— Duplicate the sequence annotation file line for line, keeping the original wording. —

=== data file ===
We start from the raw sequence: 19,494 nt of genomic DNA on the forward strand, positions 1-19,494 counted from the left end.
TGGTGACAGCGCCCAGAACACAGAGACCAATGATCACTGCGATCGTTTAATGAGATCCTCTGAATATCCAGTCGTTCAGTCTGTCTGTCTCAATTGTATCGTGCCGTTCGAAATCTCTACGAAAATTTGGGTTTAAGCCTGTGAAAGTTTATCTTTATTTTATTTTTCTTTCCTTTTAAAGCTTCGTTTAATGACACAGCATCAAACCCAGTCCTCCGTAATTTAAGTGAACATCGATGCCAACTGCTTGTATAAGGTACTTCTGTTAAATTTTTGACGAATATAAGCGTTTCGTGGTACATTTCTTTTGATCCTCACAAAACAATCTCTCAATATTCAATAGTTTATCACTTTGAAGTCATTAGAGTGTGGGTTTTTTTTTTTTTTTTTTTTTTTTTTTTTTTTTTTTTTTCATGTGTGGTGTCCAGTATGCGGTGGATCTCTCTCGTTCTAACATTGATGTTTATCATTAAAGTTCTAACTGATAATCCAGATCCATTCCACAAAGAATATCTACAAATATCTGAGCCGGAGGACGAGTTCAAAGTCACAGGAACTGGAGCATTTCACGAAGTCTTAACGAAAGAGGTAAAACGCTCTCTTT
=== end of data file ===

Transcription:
We start from the raw sequence: 19,494 nt of genomic DNA on the forward strand, positions 1-19,494 counted from the left end.
TGGTGACAGCGCCCAGAACACAGAGACCAATGATCACTGCGATCGTTTAATGAGATCCTCTGAATATCCAGTCGTTCAGTCTGTCTGTCTCAATTGTATCGTGCCGTTCGAAATCTCTACGAAAATTTGGGTTTAAGCCTGTGAAAGTTTATCTTTATTTTATTTTTCTTTCCTTTTAAAGCTTCGTTTAATGACACAGCATCAAACCCAGTCCTCCGTAATTTAAGTGAACATCGATGCCAACTGCTTGTATAAGGTACTTCTGTTAAATTTTTGACGAATATAAGCGTTTCGTGGTACATTTCTTTTGATCCTCACAAAACAATCTCTCAATATTCAATAGTTTATCACTTTGAAGTCATTAGAGTGTGGGTTTTTTTTTTTTTTTTTTTTTTTTTTTTTTTTTTTTTTTCATGTGTGGTGTCCAGTATGCGGTGGATCTCTCTCGTTCTAACATTGATGTTTATCATTAAAGTTCTAACTGATAATCCAGATCCATTCCACAAAGAATATCTACAAATATCTGAGCCGGAGGACGAGTTCAAAGTCACAGGAACTGGAGCATTTCACGAAGTCTTAACGAAAGAGGTAAAACGCTCTCTTT